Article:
Postby Chopstik on Tue Dec 07, 2010 5:43 pm

SQLDenis wrote:Every now and then when I am answering questions I get an answer that I should just make everything bigint and not worry about making it smallint since the difference is only 6 bytes and should not waste time with premature optimization

To me this is not premature optimization but a best practice, keep your keys and tables as small as possible because

A) You don't want to redesign this later (or use the sexy word refactor if you will)
B) If someone looks at your code he might think why you use 6 bytes more because the foreign key table has billions of rows

See I always design and code in a way expecting that my table will have millions or even billions of rows.....once you have a table with a billion+ rows it is not as easy to make changes without incurring downtime

And of course the 6 bytes per row is not only in storage, if it is part of the Primary Key then your foreign keys will also be wider. It will take more bandwith to move that data around, updates and inserts will be slower. Backups will take longer as they will be bigger etc etc etc

I also see some (some, as in less than 3) people saying that you should make everything VARCHAR(MAX) that way you don't have to worry about exceeding the column storage...this one to me is really laughable



What do you think..is the premature optimization meme overused/misused?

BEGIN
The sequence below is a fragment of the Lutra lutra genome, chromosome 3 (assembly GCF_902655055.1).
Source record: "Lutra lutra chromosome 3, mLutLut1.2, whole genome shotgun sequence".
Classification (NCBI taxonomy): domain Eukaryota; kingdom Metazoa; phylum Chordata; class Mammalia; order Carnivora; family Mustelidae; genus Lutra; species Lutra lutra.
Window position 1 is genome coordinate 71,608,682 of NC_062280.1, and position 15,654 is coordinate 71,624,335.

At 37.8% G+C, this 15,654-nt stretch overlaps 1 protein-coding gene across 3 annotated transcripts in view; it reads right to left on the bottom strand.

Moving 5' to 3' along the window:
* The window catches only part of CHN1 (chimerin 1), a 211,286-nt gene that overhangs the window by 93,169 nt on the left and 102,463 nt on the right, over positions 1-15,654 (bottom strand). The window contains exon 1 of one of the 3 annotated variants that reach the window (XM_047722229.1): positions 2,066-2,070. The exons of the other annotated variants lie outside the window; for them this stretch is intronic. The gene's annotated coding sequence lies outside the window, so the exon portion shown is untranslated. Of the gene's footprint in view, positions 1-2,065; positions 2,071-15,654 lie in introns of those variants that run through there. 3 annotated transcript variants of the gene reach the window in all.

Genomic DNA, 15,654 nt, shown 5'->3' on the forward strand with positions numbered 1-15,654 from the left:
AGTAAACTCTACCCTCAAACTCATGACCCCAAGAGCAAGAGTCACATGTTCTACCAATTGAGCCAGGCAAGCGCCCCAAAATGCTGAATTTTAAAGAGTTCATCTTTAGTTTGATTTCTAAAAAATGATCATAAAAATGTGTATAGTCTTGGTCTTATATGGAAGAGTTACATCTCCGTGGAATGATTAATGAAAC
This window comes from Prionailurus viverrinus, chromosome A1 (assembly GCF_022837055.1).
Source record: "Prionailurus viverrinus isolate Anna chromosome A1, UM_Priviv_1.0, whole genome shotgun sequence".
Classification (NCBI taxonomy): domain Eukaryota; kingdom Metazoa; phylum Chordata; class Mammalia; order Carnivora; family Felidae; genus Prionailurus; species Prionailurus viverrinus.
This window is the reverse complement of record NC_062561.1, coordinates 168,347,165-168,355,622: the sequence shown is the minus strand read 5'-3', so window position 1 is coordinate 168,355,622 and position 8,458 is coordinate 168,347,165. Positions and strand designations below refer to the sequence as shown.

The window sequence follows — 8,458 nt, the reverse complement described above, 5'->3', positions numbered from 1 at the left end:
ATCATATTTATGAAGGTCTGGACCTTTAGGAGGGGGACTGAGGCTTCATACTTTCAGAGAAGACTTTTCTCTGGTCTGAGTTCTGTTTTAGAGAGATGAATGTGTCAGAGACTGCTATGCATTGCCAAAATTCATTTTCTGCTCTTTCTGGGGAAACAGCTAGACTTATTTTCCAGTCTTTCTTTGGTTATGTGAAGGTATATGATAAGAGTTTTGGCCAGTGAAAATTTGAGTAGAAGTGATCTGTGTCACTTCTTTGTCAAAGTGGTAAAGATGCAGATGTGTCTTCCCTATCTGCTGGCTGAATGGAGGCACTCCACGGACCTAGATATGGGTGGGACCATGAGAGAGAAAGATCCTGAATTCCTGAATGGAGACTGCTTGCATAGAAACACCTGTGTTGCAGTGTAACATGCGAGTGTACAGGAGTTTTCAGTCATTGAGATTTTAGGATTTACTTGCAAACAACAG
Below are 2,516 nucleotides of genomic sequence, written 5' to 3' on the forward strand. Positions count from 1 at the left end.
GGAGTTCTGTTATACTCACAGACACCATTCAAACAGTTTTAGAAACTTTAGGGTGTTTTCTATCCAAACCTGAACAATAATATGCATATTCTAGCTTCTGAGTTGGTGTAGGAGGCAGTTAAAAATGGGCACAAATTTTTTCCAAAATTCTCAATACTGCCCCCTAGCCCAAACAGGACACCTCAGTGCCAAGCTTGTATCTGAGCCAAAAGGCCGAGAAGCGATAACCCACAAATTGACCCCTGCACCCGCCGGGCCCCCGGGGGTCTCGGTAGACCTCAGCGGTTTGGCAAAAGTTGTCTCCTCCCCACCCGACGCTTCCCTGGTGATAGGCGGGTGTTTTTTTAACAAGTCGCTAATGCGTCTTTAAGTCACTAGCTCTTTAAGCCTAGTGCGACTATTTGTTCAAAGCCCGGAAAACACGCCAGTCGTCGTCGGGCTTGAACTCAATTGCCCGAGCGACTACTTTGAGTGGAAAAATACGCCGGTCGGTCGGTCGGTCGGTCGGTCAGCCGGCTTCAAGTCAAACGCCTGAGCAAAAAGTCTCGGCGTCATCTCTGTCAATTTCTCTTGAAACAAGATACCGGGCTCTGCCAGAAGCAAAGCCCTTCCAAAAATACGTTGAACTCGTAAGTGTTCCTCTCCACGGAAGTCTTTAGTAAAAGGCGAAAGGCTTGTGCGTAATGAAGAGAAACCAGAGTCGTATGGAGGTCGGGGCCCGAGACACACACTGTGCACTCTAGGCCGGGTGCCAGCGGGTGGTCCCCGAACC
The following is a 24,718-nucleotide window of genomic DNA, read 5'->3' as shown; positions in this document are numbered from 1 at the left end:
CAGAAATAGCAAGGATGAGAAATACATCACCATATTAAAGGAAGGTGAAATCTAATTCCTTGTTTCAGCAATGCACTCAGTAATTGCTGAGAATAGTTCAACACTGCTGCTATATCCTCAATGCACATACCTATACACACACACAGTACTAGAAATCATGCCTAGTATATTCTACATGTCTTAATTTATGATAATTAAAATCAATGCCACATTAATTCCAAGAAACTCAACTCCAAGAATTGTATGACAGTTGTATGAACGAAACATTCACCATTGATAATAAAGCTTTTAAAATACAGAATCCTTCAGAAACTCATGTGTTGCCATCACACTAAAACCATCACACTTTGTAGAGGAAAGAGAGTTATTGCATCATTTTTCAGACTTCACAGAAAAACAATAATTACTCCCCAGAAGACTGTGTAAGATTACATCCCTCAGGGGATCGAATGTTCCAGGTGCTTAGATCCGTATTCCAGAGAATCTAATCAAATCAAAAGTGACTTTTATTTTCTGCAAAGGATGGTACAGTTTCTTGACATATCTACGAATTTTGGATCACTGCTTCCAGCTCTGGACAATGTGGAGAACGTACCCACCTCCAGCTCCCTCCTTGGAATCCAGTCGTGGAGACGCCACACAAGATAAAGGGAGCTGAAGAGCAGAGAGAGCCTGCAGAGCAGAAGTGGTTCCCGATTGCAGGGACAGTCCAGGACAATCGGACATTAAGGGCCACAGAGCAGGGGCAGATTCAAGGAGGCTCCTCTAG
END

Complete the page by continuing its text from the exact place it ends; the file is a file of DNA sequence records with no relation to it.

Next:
I have found, unfortunately through personal experience, that premature optimization is the better route - provided you have the knowledge to know what to do in the first place. When I first started on some things, I just did what worked at the time without considering the implications in the future. More than a few times did I get bitten on the @$$ as a result. But those experiences also taught to look at the bigger picture to see what could happen and to plan accordingly. Those lessons have allowed me to apply some of those premature optimizations/best practices to good use. Unfortunately, I have discovered that my experience is not universal and there is often a strong push (typically by mgmt, marketing and sales) to push a product that is built without them that inevitably becomes a problem because such practices were not implemented up front - and more than a few developers are willing to buckle in to such demands. Sadly, it makes the jobs of those who follow, either maintaining or adding new functionality to the code, significantly more difficult in many cases... And still the lessons are not learned. :( :-s